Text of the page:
In fact, both the Congress as well as the Bharatiya Janata Party governments fudged the demand-supply situation for power in Maharahstra to first justify the project and later to clear the much larger second phase. Immediately after commissioning the 685 MW Dabhol-I, Maharashtra has turned power surplus and is attempting to sell power to the neighbouring states. Yet, it continues to press ahead with Phase II of Dabhol and several other projects.
All through the litigation, Enron strongly projected tariff figures which were far lower and were clearly untrue -- this is even more glaring because the NGOs in fact had been bang on in their projections. Also, exactly as predicted by the NGOs the MSEB is backing down cheaper power that is supplied by the Tatas.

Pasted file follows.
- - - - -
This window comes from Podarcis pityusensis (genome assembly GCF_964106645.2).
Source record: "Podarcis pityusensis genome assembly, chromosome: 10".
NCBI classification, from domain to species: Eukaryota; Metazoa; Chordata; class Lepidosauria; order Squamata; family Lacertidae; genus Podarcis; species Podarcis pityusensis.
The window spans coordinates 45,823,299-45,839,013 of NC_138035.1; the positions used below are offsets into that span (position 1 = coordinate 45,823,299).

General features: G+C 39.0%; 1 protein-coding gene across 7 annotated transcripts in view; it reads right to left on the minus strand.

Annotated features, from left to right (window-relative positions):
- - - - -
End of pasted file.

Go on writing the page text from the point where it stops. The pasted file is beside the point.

The controversy over Enron's tariffs has yet to begin in earnest. So far, a convenient maintenance problem during the general elections allowed the state government to avoid paying full capacity charge after the first bill. However, there is no doubt whatsoever that MSEB will soon have to announce a steep increase in power tariffs. This time it is not going to be able to dump the tariff increase on to industrial consumers because they have begun to set up captive consumption units
If Cogentrix wants to leave Karnataka, S.M.Krishna can find several other takers. All the more so, if he continues to send out positive signals to industry about his seriousness in welcoming industry and implementing infrastructure projects without the usual pay-off. The Tatas, for instance, who have already bid for several projects in the state would not even seek a guarantee; nor will NTPC or other government-owned companies.
The experiment with high cost IPPs has all but failed. Most of them continue to languish in the absence of a green signal from the lending institutions and many states are now turning to public sector companies to have projects set up.